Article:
My work focuses on trying to better understand the mechanisms linking our socioeconomic circumstances (e.g. education, employment, housing) and our health across the lifecourse, thereby helping inform policies that can help mitigate, reduce or remove health inequalities. This includes investigating what I call 'the biology of inequality' (the biological pathways between socioeconomic circumstances and health); investigating the prevalence, incidence and predictive power of biomarkers of ageing; and working with community organisations and grassroots activist groups trying to improve population health and reduce health inequalities.
I am keen to supervise students for any research projects that include linking social and economic data (work, housing, education etc.) with health data, with the aim of helping us better understand and reduce health inequalities in society. My expertise is predominantly in quantitative methods and using biomarkers to assess physiological health, so this might include primary data collection and/or secondary data analysis of existing datasets. We already have a vast array of cohort and survey data available to analyse throughout the UK such as Understanding Society and the Scottish and English Health Surveys. However, depending on the research question I would also be happy to discuss alternative methods such as qualitative or mixed methods approaches. For example, some of my research and advocacy work looks at engagement and empowerment of community and activist groups in trying to improve health and reduce health inequalities and has utilised qualitative methods. As a PhD student, you would be based in the Faculty of Health Sciences & Sport PhD programme.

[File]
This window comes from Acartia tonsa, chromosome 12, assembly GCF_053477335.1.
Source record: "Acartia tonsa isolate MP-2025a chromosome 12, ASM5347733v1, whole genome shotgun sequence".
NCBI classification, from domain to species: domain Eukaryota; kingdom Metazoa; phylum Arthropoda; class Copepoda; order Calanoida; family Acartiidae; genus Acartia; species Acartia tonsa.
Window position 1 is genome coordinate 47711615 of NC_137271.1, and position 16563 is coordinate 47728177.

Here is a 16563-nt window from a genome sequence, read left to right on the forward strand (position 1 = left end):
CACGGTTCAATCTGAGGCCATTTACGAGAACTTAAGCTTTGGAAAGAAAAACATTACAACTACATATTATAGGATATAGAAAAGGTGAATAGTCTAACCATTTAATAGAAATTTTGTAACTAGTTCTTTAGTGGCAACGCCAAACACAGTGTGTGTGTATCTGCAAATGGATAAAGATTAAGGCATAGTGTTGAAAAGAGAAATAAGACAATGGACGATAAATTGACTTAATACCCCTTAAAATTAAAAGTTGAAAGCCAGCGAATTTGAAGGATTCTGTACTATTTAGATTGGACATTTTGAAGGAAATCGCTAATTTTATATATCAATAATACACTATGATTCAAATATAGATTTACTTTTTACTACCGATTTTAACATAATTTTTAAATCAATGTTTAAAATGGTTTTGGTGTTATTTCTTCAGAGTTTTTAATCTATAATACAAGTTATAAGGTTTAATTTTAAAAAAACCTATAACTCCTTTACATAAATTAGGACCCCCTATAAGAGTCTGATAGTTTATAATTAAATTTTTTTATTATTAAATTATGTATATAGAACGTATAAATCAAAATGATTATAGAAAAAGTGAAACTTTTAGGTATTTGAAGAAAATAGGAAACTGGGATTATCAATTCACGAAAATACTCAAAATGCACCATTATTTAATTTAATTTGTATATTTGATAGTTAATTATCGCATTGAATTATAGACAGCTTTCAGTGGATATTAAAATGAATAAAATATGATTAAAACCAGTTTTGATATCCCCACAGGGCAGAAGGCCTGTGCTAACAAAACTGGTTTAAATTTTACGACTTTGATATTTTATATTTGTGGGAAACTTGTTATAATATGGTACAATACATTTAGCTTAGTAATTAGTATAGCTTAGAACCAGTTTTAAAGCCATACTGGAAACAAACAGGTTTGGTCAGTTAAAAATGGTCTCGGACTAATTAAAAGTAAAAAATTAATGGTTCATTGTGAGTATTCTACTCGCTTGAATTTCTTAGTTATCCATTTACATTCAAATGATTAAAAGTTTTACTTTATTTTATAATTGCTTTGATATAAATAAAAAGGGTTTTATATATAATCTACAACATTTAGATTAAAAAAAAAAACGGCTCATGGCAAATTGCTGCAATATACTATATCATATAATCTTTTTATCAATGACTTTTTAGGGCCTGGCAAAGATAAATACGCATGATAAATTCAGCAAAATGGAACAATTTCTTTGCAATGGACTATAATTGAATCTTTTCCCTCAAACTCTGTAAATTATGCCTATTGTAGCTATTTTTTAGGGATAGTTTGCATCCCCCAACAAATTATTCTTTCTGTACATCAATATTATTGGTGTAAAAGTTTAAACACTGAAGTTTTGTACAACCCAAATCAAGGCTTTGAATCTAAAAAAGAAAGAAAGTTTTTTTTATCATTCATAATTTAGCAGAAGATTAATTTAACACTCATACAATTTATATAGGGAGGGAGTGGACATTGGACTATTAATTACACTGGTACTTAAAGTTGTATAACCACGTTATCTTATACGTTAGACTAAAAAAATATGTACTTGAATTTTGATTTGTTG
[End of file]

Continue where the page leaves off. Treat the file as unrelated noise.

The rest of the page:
Please contact me if you'd like to discuss more.
Past student projects:
Allostatic load as a risk predictor for mortality
Importance of context in socioeconomic patterning of allostatic load
Socioeconomic patterning of public transport food adverts
Evaluability Assessment of the Health Issues in the Community, a community-led training programme
Fisher S, Bennett C, Hennessy D, Robertson T, Leyland A, Taljaard M, Sanmartin C, Jha P, Frank J, Tu JV, Rosella LC, Wang J, Tait C & Manuel DG (2020) International population-based health surveys linked to outcome data: A new resource for public health and epidemiology. Health Reports, 31 (7), pp. 12-23. https://doi.org/10.25318/82-003-x202000700002-eng